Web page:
What every radio talent needs

There’s something that every radio talent needs, especially those successful enough to earn the big numbers. In fact, the more successful they are, the more they need it. It’s a whispering slave. First, a quick history lesson: In ancient Rome there was a very special tribute that was accorded to a victorious general. It was…

Unlocking talent: delicate and dangerous

Most of the times I have been called in to work with on-air talent, it’s been because their PD (Programme Director) didn’t know what what was wrong. Actually they did, they just didn’t have a word for it. I have found that the biggest challenge for radio station PDs is finding the time to do what…

Making something out of nothing

I have been asked to provide examples to underscore key points that I make on The Edge, and while the ephemeral nature of a radio station’s products makes that difficult, I will try where I can. And there are few better examples to explain key concepts than one that succeeds because it makes something out of…

The case for more talk in music programming

I am constantly intrigued by the prevalence of music formats in radio stations. I am well-aware of the secrets behind their popularity, but I also know they’re built upon an outdated, and increasingly flimsy, premise. I spent over 25 years in radio, most of it in a state of constant anxiety; the reason for this is that I had burned into my…

The great ‘bed’ debate

The great unwashed would wonder about the title of this update; and think it’s possibly about the comparative merits of soft versus firm beds. We, of course, know otherwise. The use of beds under the voice is an ongoing debate, and both camps – for and against – offer good arguments to support their respective…

Creating ‘water-cooler’ content

In another instalment of The Edge I teased towards what is one of the highest forms of effective radio and promised that one day I would expand on it. Well, here it is. There are two levels in the presentation of a radio show: ‘the maintenance’ and ‘the magic’. ‘The maintenance’ is the essential foundation…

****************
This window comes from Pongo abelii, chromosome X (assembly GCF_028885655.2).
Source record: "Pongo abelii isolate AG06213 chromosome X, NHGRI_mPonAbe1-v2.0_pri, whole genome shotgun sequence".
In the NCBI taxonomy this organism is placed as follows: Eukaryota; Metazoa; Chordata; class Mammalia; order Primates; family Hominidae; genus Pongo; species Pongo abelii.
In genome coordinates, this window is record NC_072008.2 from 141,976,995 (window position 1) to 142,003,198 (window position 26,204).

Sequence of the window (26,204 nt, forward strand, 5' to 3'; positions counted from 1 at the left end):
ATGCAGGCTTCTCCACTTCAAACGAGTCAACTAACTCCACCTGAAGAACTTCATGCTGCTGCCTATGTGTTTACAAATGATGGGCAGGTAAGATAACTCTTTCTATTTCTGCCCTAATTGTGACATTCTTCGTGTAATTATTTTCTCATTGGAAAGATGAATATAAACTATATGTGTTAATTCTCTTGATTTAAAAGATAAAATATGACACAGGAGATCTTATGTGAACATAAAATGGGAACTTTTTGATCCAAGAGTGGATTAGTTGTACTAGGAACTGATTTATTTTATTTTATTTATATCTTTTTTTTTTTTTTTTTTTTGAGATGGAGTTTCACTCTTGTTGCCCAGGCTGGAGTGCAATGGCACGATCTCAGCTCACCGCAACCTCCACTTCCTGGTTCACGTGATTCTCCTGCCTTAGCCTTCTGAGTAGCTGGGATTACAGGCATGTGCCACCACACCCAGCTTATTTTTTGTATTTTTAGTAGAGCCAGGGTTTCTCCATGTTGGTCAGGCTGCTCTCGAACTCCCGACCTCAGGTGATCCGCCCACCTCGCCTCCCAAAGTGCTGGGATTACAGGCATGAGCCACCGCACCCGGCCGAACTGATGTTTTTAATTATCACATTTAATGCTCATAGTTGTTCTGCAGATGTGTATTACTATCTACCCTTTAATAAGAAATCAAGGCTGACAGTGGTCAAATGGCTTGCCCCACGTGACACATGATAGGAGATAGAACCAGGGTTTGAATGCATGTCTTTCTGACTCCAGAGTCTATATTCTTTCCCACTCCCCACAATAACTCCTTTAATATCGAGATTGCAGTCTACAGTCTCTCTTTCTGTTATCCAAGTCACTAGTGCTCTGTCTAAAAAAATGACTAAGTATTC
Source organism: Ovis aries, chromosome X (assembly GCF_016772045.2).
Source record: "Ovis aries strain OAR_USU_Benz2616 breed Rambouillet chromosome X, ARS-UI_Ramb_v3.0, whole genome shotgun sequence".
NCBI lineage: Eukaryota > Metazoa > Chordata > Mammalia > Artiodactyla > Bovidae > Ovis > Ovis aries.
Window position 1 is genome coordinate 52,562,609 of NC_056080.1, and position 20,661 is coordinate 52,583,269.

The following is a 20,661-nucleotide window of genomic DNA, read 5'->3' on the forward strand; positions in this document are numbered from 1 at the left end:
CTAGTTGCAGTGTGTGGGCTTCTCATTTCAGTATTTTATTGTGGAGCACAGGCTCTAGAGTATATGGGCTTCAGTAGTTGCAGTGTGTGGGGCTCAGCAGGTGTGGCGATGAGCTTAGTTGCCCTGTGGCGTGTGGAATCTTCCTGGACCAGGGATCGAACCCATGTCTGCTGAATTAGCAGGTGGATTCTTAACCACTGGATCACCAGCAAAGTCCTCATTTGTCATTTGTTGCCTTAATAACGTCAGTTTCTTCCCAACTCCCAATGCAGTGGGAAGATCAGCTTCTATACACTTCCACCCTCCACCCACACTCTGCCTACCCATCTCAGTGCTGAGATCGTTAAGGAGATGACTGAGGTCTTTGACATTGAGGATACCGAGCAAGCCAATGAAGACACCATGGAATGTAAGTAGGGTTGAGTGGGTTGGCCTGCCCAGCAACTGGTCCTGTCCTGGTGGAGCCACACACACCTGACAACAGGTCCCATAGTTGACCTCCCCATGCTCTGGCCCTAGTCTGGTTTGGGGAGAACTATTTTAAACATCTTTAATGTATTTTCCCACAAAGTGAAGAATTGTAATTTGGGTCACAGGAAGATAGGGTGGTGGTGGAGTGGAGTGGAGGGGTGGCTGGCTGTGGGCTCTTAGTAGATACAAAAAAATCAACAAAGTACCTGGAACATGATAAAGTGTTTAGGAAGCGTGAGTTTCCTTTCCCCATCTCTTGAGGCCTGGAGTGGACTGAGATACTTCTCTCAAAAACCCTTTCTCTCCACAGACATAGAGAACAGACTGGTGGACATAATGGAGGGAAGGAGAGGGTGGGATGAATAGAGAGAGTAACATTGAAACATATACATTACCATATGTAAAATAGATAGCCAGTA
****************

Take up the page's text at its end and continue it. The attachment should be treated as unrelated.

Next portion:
Losing the crutch

No matter how able-bodied we may be as radio professionals, we all carry crutches. If they support us that’s fine, if not, but instead they interfere with our movement, they can do some serious damage. My main concern are the words and phrases that sneak into our conversation and then manifest themselves as crutches that,…

Using emotive words for harder-hitting news

The Americans lay claim to the saying “a picture paints a thousand words”. Because it’s quite profound in its simplicity I’d hazard a guess it’s really Chinese in origin and the Americans are hoping if they take the credit for it, it will make up for their creating such TV programming pulp as the nauseating…

Competitions 2: Expanding the caller base

There are few callers more irritating than the ‘prize pig’ – the person who always calls in to take part in phone-in competitions and then invariably seems to win. We know who they are and the listeners know who they are; but they keep on calling and keep on winning. The reason they keep on…

Competitions 1: Psychology of successful competitions

Whilst discussing the merits of competitions with a team of on-air professionals, a particularly enthusiastic chap, clearly out to impress me, proudly announced that that morning he had casually given away a substantial cash prize, “One caller, one question, ten grand, just like that” and he clicked his fingers. “Well then”, I replied, “that was…

Real radio talent don’t read

“Most on-air radio professionals are under the misconception that they need to read. This is not true. They need to be able to read, but there’s only one occasion – unless they are a news reader or radio news anchor – when they actually need to read.” I love telling radio talent this because it…

Breathing life into live reads

One presenter I was coaching once described live reads very colourfully as ‘the proctology exam of ad spend’. That was until I showed her how to make a silk purse from a proverbial sow’s ears. On-air talent are generally unfavourably disposed towards live reads because they actually have to read the copy, which is a…